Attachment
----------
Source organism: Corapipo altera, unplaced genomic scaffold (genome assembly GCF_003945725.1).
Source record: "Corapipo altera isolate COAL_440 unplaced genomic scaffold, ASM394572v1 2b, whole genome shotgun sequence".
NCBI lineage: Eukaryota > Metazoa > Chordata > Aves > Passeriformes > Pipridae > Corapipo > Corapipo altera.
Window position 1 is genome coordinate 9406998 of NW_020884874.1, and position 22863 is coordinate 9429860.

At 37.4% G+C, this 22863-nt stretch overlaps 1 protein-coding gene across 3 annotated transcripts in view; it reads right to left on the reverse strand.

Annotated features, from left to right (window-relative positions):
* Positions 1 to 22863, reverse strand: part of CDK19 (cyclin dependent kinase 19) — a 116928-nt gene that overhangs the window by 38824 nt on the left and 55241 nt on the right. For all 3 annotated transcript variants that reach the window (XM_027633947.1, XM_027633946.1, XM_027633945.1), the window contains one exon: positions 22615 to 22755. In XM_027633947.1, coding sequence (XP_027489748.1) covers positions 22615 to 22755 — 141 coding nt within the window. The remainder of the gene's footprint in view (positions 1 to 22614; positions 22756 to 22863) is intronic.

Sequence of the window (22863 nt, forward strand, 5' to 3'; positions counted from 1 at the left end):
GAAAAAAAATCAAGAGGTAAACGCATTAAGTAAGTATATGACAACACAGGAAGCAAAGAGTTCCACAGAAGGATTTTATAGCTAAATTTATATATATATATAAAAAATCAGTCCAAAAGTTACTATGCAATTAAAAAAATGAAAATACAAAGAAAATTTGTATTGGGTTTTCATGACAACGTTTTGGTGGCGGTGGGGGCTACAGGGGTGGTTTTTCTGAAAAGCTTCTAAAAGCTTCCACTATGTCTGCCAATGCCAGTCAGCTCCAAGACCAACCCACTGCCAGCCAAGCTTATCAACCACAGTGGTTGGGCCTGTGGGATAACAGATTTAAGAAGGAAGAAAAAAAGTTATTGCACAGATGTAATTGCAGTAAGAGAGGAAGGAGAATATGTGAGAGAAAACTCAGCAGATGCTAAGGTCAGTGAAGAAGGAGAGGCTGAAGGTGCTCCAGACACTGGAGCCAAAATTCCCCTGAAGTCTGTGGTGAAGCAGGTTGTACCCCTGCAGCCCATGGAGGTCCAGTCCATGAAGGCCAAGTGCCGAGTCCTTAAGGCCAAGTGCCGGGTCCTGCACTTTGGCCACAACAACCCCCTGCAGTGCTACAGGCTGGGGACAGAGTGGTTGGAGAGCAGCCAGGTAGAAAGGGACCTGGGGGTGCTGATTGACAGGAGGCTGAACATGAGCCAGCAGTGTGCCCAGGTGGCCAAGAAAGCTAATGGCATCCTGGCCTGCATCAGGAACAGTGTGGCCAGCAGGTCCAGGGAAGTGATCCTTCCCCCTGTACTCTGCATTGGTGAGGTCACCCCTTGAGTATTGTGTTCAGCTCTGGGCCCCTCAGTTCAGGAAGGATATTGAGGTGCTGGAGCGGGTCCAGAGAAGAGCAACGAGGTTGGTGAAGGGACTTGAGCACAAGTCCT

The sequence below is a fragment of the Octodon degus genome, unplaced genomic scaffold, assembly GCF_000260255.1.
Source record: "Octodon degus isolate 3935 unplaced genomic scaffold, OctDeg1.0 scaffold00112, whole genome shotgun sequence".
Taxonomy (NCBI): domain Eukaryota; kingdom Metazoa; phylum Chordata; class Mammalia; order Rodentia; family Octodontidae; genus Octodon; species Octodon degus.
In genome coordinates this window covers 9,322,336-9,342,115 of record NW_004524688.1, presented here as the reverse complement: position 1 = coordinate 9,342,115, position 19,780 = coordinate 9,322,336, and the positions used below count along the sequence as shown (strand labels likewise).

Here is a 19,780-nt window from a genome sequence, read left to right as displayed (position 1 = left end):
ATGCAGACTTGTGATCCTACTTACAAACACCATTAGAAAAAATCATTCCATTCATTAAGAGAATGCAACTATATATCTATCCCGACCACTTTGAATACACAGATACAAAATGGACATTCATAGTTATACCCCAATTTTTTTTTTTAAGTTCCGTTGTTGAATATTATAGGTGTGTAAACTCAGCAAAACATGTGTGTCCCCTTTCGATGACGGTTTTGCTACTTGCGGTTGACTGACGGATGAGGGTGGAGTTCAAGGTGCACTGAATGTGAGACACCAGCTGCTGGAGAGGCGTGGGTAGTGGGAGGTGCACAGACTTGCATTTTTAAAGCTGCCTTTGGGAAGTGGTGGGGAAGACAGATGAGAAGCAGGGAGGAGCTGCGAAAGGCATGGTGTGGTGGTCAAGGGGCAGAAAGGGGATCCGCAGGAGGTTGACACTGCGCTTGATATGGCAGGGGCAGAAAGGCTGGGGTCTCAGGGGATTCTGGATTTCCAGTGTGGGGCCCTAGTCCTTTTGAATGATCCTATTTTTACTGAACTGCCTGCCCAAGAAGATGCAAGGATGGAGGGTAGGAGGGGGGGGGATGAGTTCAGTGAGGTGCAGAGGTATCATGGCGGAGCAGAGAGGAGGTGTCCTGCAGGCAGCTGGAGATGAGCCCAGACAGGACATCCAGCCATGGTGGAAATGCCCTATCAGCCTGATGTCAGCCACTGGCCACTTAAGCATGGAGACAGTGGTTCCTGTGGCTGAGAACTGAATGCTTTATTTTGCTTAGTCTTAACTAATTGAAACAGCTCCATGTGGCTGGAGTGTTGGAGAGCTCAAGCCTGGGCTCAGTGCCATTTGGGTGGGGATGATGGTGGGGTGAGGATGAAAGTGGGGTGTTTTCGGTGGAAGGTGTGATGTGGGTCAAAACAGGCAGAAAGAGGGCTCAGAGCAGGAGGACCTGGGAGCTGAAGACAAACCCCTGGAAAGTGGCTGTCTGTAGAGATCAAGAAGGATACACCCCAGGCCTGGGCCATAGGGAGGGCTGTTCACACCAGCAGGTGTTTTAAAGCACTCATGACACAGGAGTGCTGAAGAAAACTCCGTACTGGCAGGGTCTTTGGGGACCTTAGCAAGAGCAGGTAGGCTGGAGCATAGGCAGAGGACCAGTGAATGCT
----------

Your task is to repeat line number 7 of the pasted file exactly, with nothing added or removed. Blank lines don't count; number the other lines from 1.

* Positions 1 to 22863, reverse strand: part of CDK19 (cyclin dependent kinase 19) — a 116928-nt gene that overhangs the window by 38824 nt on the left and 55241 nt on the right. For all 3 annotated transcript variants that reach the window (XM_027633947.1, XM_027633946.1, XM_027633945.1), the window contains one exon: positions 22615 to 22755. In XM_027633947.1, coding sequence (XP_027489748.1) covers positions 22615 to 22755 — 141 coding nt within the window. The remainder of the gene's footprint in view (positions 1 to 22614; positions 22756 to 22863) is intronic.